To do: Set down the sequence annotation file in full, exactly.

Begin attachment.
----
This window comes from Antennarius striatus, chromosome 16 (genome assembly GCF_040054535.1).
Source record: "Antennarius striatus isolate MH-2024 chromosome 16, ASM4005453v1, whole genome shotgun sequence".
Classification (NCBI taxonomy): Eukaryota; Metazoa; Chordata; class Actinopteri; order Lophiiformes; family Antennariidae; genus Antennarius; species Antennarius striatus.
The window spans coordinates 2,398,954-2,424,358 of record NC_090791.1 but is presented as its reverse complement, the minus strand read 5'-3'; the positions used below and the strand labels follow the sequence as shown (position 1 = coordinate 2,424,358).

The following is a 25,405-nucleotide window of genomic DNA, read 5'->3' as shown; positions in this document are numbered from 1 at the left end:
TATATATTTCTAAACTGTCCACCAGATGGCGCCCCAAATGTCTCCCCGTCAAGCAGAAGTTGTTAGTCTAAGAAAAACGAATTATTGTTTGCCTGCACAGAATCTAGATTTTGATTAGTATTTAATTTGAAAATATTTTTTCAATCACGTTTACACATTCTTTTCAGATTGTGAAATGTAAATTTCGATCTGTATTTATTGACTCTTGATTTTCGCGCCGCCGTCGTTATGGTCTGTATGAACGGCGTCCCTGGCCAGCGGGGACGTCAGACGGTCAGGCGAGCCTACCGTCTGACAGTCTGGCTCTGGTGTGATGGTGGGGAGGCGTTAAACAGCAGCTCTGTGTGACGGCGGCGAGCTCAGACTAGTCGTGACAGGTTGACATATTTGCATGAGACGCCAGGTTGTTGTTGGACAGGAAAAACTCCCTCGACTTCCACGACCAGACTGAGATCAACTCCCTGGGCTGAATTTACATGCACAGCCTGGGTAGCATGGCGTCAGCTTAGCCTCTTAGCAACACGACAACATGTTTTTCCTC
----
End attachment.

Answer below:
This window comes from Antennarius striatus, chromosome 16 (genome assembly GCF_040054535.1).
Source record: "Antennarius striatus isolate MH-2024 chromosome 16, ASM4005453v1, whole genome shotgun sequence".
Classification (NCBI taxonomy): Eukaryota; Metazoa; Chordata; class Actinopteri; order Lophiiformes; family Antennariidae; genus Antennarius; species Antennarius striatus.
The window spans coordinates 2,398,954-2,424,358 of record NC_090791.1 but is presented as its reverse complement, the minus strand read 5'-3'; the positions used below and the strand labels follow the sequence as shown (position 1 = coordinate 2,424,358).

The following is a 25,405-nucleotide window of genomic DNA, read 5'->3' as shown; positions in this document are numbered from 1 at the left end:
TATATATTTCTAAACTGTCCACCAGATGGCGCCCCAAATGTCTCCCCGTCAAGCAGAAGTTGTTAGTCTAAGAAAAACGAATTATTGTTTGCCTGCACAGAATCTAGATTTTGATTAGTATTTAATTTGAAAATATTTTTTCAATCACGTTTACACATTCTTTTCAGATTGTGAAATGTAAATTTCGATCTGTATTTATTGACTCTTGATTTTCGCGCCGCCGTCGTTATGGTCTGTATGAACGGCGTCCCTGGCCAGCGGGGACGTCAGACGGTCAGGCGAGCCTACCGTCTGACAGTCTGGCTCTGGTGTGATGGTGGGGAGGCGTTAAACAGCAGCTCTGTGTGACGGCGGCGAGCTCAGACTAGTCGTGACAGGTTGACATATTTGCATGAGACGCCAGGTTGTTGTTGGACAGGAAAAACTCCCTCGACTTCCACGACCAGACTGAGATCAACTCCCTGGGCTGAATTTACATGCACAGCCTGGGTAGCATGGCGTCAGCTTAGCCTCTTAGCAACACGACAACATGTTTTTCCTC